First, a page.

Are you familiar with the construct of projection, Dr. Mercer? I find it intriguing that “ChildMyths” appears self-referential about the content of your blogs, and you express concern about mental health professionals colluding with child abuse when your own expressed position is to collude with the psychological abuse of children by a narcissistic/borderline parent (a Dark Triad and Vulnerable Dark Triad personality parent).
Projection is defined by the American Psychiatric Association as:
“The individual deals with emotional conflict or internal or external stressors by falsely attributing to another his or her own unacceptable feelings, impulses, or thoughts.” (American Psychiatric Association, 2000, p. 812)
“… falsely attributing to another…”
I’ll address your unprofessional slander of Ms. Pruter in my next post. But let me preface my next post with one additional question:
Question 4: Dr. Mercer, have you ever personally reviewed the content of the High Road intervention protocol of Ms. Pruter?
Because if you haven’t – and you haven’t – then I would respectfully submit that you don’t know what you’re talking about.
Talking about things that you know nothing about is called ignorance.
- lacking in knowledge or training
- lacking knowledge or information as to a particular subject or fact
- due to or showing lack of knowledge or training
“Lack of knowledge,” Dr. Mercer, “lacking in knowledge.”
At this point, Dr. Mercer, I’m calling your professional knowledge of the relevant domains of clinical psychopathology into question. You need to answer my three questions or else you will have demonstrated that you are inappropriately using your professional degree to advance a personal rather than professional agenda that colludes with the psychological abuse of children by narcissistic and borderline personality parents.
I posed my questions to you over a month ago. I’m waiting…
Craig Childress, Psy.D.
Clinical Psychologist, PSY 18857
References for Psychological Control:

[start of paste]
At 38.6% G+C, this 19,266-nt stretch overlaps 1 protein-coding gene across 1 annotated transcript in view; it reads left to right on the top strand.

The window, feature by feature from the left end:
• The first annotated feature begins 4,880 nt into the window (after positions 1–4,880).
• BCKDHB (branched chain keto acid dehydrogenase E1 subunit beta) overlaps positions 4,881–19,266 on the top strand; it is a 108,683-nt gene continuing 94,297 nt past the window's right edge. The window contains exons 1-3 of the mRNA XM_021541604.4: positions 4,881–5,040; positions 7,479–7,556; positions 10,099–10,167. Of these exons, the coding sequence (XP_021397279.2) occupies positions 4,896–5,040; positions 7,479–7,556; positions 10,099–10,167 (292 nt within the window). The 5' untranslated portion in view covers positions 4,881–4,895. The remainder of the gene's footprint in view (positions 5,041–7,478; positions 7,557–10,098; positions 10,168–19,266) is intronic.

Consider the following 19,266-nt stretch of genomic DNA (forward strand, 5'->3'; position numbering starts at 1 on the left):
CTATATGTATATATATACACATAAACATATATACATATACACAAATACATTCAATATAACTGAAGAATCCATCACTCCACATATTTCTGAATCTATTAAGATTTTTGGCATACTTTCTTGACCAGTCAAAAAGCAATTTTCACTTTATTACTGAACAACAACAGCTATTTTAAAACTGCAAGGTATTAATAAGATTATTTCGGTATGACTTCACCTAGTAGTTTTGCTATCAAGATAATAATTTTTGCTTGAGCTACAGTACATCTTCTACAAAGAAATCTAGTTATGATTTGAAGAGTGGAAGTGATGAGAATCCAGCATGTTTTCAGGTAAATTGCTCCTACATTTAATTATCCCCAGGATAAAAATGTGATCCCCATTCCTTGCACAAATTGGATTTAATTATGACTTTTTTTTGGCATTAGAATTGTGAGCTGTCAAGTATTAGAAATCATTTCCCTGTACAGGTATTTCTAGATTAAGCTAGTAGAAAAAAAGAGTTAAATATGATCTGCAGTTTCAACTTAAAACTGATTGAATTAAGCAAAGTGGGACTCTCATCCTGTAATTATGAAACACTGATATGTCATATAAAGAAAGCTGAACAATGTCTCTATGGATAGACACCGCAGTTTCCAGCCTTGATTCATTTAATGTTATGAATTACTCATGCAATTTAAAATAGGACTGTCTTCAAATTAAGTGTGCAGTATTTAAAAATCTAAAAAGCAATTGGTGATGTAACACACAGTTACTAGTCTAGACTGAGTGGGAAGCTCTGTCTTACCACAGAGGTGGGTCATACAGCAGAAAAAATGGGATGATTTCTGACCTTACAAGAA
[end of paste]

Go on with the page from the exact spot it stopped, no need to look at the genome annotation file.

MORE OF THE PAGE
Barber, B. K. (Ed.) (2002). Intrusive parenting: How psychological control affects children and adolescents. Washington, DC: American Psychological Association.
Barber, B. K., & Harmon, E. L. (2002). Violating the self: Parenting psychological control of children and adolescents. In B. K. Barber (Ed.), Intrusive parenting (pp. 15-52). Washington, DC: American Psychological Association.
Soenens, B., & Vansteenkiste, M. (2010). A theoretical upgrade of the concept of parental psychological control: Proposing new insights on the basis of self-determination theory. Developmental Review, 30, 74–99.
Stone, G., Buehler, C., & Barber, B. K.. (2002) Interparental conflict, parental psychological control, and youth problem behaviors. In B. K. Barber (Ed.), Intrusive parenting: How psychological control affects children and adolescents. Washington, DC.: American Psychological Association.
From Stone, Buehler, and Barber:
“The central elements of psychological control are intrusion into the child’s psychological world and self-definition and parental attempts to manipulate the child’s thoughts and feelings through invoking guilt, shame, and anxiety. Psychological control is distinguished from behavioral control in that the parent attempts to control, through the use of criticism, dominance, and anxiety or guilt induction, the youth’s thoughts and feelings rather than the youth’s behavior.” (Stone, Buehler, and Barber, 2002, p. 57)
From Soenens and Vansteenkiste:
“Psychological control can be expressed through a variety of parental tactics, including (a) guilt-induction, which refers to the use of guilt inducing strategies to pressure children to comply with a parental request; (b) contingent love or love withdrawal, where parents make their attention, interest, care, and love contingent upon the children’s attainment of parental standards; (c) instilling anxiety, which refers to the induction of anxiety to make children comply with parental requests; and (d) invalidation of the child’s perspective, which pertains to parental constraining of the child’s spontaneous expression of thoughts and feelings.” (Soenens & Vansteenkiste, 2010, p. 75)